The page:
An Ode to my Favourite Drink
I love to drink tea. Be it English tea, Chinese tea, or Japanese tea. Be it green tea, white tea, red tea, black tea. Or fruit tea, herbal tea, non-caffeinated tea. Simple tea like Teh-si siu dai, or ‘atas’ tea like TWG, or NTUC-can-buy Lipton. So I was chaffed when I read an ode to tea written in such a beautiful and lyrical manner. Here it is:
“So, let us drink a cup of tea.
Kakuzo Okakura, the author of the Book of Tea, laments the rebellion of the Mongolian tribes in the thirteenth century not because it brought death and desolation, but because it destroyed one of the creations of the Song dynasty, the most precious among them, the art of tea. Like Okakura, I know that tea is no minor beverage. When tea becomes ritual, it takes its place at the heart of our ability to see greatness in small things. Where is beauty to be found? In great things that, like everything else, are doomed to die, or in small things that aspire to be nothing, yet know how to set a jewel of infinity in a single moment?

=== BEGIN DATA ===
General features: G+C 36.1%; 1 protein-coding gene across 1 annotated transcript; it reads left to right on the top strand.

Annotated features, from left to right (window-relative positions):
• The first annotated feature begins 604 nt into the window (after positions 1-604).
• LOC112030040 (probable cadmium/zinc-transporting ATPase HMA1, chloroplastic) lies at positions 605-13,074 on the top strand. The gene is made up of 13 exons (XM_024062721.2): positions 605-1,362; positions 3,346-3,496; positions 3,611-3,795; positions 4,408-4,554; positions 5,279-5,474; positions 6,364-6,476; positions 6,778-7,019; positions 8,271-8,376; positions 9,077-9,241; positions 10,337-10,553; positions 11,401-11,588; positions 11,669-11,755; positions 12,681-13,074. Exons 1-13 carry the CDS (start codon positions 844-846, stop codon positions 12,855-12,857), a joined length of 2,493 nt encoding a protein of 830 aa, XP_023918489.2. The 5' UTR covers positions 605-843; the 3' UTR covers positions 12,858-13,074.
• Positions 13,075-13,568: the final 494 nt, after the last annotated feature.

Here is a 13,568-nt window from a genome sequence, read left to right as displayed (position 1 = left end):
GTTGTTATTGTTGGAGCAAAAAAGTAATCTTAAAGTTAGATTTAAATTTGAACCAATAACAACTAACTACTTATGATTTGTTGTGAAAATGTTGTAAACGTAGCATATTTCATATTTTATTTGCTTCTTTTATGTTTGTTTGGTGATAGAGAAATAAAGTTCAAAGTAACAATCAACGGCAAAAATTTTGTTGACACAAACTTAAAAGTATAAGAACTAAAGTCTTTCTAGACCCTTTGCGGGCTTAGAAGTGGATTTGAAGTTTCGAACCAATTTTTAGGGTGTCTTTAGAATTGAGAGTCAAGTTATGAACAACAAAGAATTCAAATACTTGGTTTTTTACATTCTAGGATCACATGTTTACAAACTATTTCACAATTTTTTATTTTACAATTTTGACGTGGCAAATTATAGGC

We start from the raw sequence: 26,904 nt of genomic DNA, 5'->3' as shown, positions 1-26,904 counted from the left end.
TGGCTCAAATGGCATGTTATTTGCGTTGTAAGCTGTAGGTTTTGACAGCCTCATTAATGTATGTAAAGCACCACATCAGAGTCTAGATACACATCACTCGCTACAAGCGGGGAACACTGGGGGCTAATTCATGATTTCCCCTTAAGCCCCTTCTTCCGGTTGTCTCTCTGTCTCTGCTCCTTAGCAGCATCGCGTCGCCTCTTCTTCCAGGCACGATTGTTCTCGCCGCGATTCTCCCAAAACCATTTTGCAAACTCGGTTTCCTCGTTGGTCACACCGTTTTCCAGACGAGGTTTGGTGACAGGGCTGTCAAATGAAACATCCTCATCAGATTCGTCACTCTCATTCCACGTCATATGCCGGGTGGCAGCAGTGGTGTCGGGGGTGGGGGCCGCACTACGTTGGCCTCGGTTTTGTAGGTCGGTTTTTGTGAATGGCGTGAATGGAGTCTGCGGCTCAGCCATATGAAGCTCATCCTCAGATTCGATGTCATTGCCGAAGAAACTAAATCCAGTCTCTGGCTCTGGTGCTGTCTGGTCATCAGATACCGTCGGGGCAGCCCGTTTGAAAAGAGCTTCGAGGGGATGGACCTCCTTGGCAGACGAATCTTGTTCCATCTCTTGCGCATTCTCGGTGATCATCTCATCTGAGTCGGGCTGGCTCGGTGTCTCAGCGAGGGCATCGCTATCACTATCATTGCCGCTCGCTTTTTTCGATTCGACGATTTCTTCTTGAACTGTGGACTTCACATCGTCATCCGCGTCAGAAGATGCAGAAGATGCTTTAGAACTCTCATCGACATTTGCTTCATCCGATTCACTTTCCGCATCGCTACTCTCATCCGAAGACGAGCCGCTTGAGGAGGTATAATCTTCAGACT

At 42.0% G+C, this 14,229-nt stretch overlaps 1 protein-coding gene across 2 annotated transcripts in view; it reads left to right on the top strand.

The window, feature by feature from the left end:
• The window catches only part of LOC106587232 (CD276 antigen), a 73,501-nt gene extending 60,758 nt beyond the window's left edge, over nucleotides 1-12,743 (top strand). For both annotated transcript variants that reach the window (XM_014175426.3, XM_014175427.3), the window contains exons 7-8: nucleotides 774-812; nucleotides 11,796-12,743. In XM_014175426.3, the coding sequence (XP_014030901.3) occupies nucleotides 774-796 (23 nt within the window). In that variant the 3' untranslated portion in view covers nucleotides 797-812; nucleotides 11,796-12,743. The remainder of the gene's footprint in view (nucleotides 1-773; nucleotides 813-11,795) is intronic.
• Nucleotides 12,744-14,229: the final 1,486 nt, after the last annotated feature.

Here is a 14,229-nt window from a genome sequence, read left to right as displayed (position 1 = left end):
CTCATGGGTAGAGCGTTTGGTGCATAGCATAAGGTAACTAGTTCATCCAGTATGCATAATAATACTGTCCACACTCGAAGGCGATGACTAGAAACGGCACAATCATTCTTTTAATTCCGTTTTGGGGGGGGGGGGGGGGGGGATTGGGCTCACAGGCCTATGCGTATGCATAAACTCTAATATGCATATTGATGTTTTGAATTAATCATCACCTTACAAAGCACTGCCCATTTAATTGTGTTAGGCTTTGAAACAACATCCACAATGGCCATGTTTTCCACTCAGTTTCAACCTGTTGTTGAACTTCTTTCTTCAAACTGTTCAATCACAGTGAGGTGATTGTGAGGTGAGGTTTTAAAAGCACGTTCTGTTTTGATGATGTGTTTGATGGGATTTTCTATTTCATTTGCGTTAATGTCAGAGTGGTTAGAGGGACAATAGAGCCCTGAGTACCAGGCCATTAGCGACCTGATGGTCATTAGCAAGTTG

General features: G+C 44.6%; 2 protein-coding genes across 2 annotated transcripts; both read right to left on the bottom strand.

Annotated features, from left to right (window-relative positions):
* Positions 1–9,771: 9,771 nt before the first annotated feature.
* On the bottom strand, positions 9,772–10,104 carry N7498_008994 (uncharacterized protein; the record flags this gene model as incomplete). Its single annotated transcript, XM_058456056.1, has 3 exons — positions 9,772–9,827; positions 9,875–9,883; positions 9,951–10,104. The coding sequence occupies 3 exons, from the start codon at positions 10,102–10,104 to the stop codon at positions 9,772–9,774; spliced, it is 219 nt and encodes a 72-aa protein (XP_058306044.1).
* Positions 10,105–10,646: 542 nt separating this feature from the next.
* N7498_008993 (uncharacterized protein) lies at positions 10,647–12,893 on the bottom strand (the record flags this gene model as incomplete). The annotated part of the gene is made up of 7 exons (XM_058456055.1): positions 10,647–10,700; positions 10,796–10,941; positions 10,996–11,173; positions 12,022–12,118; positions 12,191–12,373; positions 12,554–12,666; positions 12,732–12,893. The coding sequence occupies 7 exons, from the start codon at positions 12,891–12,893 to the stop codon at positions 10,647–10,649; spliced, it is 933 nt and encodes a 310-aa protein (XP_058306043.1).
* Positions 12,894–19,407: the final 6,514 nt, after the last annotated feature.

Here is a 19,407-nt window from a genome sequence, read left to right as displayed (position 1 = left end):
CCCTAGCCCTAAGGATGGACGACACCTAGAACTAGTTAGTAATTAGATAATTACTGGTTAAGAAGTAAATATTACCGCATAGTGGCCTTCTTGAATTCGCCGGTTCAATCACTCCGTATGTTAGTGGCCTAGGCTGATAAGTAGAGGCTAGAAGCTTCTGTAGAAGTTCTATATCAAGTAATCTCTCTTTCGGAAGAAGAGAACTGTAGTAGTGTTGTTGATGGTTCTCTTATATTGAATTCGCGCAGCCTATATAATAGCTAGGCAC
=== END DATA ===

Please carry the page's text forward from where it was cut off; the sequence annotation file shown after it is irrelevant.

The tea ritual: such a precise repetition of the same gestures and the same tastes; accession to simple, authentic and refined sensations, a license granted to all, at little cost, to become aristocrats of taste, because tea is the beverage of the wealthy and the poor; the tea ritual, therefore, has the extraordinary virtue of introducing into the absurdity of our lives an aperture of serene harmony. Yes, the world may aspire to vacuousness, lost souls mourn beauty, insignificance surrounds us. Then let us drink a cup of tea.”
(Taken from “The Elegance of the Hedgehog” by Muriel Barbery)